RUSSIA TO PRESENT ALTERNATIVES TO MONGOLIA’S PROPOSED HYDROELECTRIC POWER PLANT
Russia’s natural resources Minister Sergey Donskoy said that Russia will present several alternatives to Mongolia’s proposed hydroelectric power plant on Selenge River at a meeting of a Russian-Mongolian working group in October.
The Russian minister reported this to TASS news agency on the sidelines of the third Eastern Economic Forum, which took place on September 6 and 7.
The Russian government and President Vladimir Putin have repeatedly pushed back on Mongolia’s largest proposed hydropower project on Egiin River near the border between the two countries. Putin stated that the plant's dam would create “serious risks’’ for the water supply in the Irkutsk region.
"The intergovernmental commission’s agenda will definitely include the Selenga HPP issue," Sergei Donskoy said. "Considering the concerns of our Mongolian neighbors regarding electric power deficit, we are ready to suggest them a number of alternatives."
"A working group on Selenga has been formed, and it will convene in early October in Ulaanbaatar, prior to the intergovernmental committee’s meeting due in late October," the minister added.
The proposals will include the modernization of the existing and the construction of new power transmission lines to supply electricity to Mongolia and its transit to China. In this case, the minister said, it will supply Mongolia with power that would be even cheaper than the electricity generated by the hydroelectric power plant.
Among other alternatives, suggested by Donskoi, is the construction of advanced coal-powered thermal power stations and the use of renewable energy sources.
"There are other variants that involve the construction of power generating facilities there. A lot of clean coal technologies are available at the moment, and Mongolia may use its rich coal reserves for the purpose. There is also an option to use alternative energy sources, including solar power. We have our own solar panel production and we can provide them with high-quality solar power generation facilities. Our companies are interested in implementing all these projects," Donskoy said.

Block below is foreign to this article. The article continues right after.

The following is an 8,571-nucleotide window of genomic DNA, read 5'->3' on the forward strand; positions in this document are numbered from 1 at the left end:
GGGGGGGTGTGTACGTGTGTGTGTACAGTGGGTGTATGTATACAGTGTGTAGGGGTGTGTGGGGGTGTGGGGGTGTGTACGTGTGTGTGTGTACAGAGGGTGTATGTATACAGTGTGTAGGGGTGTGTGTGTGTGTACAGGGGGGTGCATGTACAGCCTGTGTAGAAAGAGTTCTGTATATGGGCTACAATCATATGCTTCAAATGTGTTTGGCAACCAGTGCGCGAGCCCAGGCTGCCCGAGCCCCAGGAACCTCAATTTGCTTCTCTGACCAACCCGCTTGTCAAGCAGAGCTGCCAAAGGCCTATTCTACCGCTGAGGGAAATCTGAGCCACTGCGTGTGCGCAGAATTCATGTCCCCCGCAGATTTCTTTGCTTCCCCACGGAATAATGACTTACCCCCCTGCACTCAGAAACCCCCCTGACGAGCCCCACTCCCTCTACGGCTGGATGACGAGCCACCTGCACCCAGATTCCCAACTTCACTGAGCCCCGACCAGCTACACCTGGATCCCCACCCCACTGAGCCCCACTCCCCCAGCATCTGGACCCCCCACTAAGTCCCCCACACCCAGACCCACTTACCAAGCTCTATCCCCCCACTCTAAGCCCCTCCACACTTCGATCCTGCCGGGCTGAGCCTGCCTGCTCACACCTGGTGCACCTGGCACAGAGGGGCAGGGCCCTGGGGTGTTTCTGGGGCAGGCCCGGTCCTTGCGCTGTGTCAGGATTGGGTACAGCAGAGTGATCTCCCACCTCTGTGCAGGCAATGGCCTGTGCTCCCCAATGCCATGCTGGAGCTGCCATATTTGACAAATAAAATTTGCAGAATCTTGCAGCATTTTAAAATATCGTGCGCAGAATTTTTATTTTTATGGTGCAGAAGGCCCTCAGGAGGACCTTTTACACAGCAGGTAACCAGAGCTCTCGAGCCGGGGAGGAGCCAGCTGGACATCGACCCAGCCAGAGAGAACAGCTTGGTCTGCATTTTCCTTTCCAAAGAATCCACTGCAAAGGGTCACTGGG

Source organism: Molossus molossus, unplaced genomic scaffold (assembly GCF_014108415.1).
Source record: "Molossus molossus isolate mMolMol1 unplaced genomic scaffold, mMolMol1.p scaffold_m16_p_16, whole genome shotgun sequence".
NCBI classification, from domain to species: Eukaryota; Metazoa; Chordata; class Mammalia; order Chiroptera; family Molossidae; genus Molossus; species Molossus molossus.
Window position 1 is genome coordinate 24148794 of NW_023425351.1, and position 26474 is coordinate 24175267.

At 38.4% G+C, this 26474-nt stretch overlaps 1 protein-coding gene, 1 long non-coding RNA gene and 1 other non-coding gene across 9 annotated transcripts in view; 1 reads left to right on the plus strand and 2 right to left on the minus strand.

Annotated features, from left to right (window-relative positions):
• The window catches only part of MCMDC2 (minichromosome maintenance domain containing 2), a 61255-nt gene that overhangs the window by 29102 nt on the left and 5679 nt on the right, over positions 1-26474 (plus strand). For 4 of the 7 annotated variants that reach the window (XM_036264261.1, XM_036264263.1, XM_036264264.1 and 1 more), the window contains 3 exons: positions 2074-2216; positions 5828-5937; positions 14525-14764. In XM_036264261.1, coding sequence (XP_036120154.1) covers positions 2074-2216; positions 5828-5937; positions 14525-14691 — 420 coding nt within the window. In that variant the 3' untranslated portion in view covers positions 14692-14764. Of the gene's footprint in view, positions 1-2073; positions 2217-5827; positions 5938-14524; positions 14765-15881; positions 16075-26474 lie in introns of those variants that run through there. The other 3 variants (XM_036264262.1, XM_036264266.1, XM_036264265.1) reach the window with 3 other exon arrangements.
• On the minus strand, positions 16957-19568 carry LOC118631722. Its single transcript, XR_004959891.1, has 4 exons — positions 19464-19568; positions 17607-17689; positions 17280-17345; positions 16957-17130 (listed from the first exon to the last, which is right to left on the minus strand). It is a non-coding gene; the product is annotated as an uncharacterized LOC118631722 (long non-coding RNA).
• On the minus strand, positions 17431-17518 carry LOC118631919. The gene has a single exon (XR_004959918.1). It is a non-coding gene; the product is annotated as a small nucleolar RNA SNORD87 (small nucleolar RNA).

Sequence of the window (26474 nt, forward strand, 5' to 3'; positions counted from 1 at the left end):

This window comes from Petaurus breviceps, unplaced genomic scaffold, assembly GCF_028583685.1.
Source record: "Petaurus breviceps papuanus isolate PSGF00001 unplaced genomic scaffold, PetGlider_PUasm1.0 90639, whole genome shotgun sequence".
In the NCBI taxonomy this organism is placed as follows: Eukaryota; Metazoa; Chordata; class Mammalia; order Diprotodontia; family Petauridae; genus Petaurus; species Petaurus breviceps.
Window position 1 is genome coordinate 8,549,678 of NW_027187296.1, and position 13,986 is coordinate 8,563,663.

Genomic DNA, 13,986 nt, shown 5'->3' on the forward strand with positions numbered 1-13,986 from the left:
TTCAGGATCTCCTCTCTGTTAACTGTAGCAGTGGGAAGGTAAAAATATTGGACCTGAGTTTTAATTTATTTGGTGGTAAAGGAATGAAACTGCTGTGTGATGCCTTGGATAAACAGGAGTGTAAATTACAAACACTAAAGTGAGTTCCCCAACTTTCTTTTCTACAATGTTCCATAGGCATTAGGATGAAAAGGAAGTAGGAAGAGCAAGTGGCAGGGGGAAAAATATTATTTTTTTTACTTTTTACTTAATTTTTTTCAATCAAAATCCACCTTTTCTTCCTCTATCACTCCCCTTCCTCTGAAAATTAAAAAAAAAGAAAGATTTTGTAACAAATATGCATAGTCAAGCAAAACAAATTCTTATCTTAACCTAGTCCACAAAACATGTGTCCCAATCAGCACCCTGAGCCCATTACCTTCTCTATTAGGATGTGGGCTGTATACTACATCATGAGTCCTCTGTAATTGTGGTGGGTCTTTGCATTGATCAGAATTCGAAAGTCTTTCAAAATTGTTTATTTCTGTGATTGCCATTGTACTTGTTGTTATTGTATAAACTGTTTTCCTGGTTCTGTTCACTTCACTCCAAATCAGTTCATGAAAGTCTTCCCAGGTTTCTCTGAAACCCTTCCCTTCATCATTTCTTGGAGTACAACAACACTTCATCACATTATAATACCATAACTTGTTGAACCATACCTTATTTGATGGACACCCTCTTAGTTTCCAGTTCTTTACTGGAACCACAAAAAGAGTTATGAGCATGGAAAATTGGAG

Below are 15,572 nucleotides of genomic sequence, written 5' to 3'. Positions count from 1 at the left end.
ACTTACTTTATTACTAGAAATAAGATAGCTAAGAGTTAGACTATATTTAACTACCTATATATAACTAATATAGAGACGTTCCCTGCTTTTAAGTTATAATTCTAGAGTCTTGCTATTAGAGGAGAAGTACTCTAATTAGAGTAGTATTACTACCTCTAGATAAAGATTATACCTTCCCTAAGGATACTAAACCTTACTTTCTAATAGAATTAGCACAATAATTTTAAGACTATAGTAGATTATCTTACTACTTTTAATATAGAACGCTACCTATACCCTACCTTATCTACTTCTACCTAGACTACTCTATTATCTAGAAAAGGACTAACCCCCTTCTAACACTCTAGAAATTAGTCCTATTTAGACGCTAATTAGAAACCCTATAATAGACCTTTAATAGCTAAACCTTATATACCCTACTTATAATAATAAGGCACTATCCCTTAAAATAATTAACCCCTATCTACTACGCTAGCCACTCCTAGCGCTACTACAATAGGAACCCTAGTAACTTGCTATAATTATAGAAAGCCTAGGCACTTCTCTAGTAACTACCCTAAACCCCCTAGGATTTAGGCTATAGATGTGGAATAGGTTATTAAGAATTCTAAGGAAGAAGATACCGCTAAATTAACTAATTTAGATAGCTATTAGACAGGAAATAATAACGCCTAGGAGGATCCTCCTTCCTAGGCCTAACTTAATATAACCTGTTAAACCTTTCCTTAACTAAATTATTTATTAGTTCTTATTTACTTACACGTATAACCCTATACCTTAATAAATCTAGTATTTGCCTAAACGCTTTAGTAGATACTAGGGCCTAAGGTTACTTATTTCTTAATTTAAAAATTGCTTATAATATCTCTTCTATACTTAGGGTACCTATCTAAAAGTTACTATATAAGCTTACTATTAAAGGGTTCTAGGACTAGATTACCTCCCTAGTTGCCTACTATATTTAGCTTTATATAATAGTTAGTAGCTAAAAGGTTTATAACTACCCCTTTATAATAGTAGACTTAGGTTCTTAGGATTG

"However, in my opinion, the big energy ring is the most realistic project. The thing is that Mongolia is currently launching production at new coal fields. Besides, they are modernizing a railway along which power transmission lines may be laid. Besides, we have excessive power generation capacities in the Far East," the minister added.
TASS reported that earlier, First Deputy Minister of Energy Alexei Teksler told reporters that his ministry considers it reasonable to build electric transmission lines to Mongolia instead of hydroelectric power stations. He noted that the construction of the power transmission line will cost 3.5 times cheaper per MW/h, in comparison with the cost of the construction of a new power generation facility.
One belief among political circles in Mongolia is that Russia is unwilling to let go of its influence on Mongolia, and some believe that Russia is inherently more concerned about the potential effect on Lake Baikal. Some organizations such as The United Nations Educational, Scientific and Cultural Organization (UNESCO) has raised some concern surrounding the hydroelectric power plan, issuing a report in 2014 saying that the dam would impact endangered species of fish and birds.
The Mongolian government has stayed adamant on its position that the dam will not have adverse effects on the water supply of Lake Baikal. The Ministry of Foreign Affairs has taken a different approach, arguing that since the Eg River does not cross an international border, the issue of the dam is an internal one.
Mongolia currently imports 28.5 million USD worth of electricity from Russia each year.